Creditors cast doubt on Hynix bail-out plan

Another entry for fuckedcompany.com?

Hynix's $5.4 billion debt rescue plan is, like the troubled memory maker itself, in danger of collapse after a creditors' meeting failed to back the company's plan.

Essentially, Hynix wants to borrow a further 500 billion won. It also wants the banks to extend its repayment terms for 2.1 trillion won it has already been lent, and to swap three trillion won of debt for bonds that can be converted into equity at some future date.

Hynix got its creditors to agree to the debt-for-equity plan, according to a Korea Exchange Bank spokesman, cited by Bloomberg. However, that scheme is simply a way of reconfiguring Hynix's existing debt and won't help the company in the short term. Rather more important - if not to say essential - is the creditors' failure to come to a decision on the 500 billion won loan Hynix desperately needs to stay in business.

The signs are not good. KEB president Kim Kyung Lim stressed the importance of the loan in a press conference after the creditors' meeting. "Without the fresh loans, the future of Hynix is uncertain," he said, but added that his fellow creditors will "find it extremely difficult to support Hynix if DRAM prices do not show signs of recovering to $1.50".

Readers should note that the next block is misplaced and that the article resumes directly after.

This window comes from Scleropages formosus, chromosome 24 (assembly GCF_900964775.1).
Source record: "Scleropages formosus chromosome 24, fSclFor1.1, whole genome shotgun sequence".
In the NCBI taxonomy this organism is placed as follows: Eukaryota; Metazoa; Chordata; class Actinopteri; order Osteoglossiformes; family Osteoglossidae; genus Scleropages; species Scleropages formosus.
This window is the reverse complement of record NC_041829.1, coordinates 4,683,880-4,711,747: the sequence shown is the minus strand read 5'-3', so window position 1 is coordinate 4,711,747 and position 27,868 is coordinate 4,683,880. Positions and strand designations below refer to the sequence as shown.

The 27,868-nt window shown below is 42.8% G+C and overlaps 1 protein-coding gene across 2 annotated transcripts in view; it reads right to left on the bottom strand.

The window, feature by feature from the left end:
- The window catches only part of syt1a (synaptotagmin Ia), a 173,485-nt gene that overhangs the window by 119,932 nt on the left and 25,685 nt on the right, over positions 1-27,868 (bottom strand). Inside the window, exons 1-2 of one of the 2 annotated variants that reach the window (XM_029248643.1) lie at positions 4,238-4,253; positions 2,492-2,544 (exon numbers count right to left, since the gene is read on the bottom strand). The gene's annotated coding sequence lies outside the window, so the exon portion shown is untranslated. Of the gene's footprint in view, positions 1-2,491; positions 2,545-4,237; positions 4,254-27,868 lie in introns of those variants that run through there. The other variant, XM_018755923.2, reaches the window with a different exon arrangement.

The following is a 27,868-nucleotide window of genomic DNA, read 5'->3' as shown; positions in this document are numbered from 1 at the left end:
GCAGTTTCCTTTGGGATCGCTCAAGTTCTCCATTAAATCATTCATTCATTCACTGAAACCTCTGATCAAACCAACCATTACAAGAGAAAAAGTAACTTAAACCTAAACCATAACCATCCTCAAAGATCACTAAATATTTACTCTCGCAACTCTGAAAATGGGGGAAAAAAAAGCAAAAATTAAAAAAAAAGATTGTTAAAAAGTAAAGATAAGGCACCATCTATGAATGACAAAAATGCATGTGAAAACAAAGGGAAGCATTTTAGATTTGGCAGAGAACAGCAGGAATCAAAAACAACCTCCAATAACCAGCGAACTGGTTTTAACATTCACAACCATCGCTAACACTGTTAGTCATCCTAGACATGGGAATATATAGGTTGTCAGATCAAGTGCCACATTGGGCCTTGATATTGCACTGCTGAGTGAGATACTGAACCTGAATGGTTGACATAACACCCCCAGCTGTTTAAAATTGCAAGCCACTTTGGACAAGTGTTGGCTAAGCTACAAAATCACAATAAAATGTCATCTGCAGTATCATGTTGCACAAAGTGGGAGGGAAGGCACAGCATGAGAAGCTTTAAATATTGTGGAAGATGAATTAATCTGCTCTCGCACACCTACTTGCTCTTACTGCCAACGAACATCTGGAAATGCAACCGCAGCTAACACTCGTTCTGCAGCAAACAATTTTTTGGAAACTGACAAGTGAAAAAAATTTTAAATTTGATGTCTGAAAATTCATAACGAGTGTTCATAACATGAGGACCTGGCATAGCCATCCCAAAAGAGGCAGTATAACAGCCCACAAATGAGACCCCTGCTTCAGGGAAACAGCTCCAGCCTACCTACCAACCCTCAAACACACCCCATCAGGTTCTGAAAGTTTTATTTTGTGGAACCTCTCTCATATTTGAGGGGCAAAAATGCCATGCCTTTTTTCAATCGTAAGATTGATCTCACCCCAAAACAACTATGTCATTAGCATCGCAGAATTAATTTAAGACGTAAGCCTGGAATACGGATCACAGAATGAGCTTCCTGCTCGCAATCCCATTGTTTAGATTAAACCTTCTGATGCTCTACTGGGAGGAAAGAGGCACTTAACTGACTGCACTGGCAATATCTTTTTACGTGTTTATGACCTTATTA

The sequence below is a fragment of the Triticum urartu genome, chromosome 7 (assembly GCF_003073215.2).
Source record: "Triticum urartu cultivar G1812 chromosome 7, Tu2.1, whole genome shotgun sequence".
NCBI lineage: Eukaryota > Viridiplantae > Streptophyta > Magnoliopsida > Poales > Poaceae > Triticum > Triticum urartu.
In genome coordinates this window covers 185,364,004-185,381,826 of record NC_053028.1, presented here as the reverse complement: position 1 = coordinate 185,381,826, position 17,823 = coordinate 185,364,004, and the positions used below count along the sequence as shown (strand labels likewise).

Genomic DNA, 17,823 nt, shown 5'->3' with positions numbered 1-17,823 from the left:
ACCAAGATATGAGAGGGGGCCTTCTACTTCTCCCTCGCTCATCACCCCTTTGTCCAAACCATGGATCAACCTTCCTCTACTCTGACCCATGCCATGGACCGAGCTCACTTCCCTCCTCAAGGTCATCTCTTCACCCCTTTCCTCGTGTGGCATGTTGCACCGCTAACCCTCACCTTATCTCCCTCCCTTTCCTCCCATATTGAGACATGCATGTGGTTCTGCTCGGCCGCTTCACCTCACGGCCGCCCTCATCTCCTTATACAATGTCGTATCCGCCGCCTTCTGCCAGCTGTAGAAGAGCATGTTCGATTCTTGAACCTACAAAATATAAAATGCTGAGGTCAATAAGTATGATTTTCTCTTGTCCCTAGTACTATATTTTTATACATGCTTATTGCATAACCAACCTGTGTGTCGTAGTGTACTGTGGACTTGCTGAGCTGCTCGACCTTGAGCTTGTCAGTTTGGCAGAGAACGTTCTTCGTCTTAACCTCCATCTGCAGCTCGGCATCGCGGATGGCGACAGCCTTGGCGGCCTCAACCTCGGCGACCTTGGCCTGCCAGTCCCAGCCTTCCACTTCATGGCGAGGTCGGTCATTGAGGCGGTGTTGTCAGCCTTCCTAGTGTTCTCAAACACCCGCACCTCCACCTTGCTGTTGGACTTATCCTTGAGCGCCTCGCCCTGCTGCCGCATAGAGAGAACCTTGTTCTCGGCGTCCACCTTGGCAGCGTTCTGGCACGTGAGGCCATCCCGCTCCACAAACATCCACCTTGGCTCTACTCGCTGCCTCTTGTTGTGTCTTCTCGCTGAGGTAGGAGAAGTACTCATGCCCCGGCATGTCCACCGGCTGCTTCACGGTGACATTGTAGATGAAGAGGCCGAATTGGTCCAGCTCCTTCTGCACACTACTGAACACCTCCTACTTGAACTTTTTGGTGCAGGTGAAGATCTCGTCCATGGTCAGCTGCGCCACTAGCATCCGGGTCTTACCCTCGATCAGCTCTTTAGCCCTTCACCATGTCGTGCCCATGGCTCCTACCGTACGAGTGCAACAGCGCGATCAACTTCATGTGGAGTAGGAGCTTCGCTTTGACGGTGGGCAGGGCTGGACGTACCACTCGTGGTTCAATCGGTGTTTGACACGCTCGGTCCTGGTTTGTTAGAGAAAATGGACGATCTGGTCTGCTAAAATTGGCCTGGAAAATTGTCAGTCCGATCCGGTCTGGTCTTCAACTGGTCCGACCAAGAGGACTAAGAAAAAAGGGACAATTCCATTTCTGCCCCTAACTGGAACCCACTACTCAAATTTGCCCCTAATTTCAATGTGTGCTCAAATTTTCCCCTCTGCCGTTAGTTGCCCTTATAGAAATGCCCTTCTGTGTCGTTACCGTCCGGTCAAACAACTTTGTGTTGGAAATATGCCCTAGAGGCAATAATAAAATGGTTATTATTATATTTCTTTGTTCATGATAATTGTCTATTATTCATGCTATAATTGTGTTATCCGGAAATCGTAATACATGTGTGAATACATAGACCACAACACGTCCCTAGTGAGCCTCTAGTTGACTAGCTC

In short, the money Hynix needs to dependent on the world DRAM market, and that shows no sign of recovery in the near future.

Certainly other creditors are unwilling to give Hynix any more money. Before the meeting took place, representatives of Korea's Hana Bank and H&CB said they would not agree to extending Hynix's credit. Shinhan Bank and Kookmin Bank yesterday took the same stance.

KEB appears willing to lend Hynix money, as does Hanvit Bank. Hanvit governor Lee Deok-hoon last week said it makes more sense to lend Hynix the money than let it collapse, but the bank this week said it would only agree to extra loan if other creditors would do so too.

New Korean laws mean that Hynix's rescue plan can't go ahead without the agreement of its creditors. And there's clearly not much sign of that happening. ®

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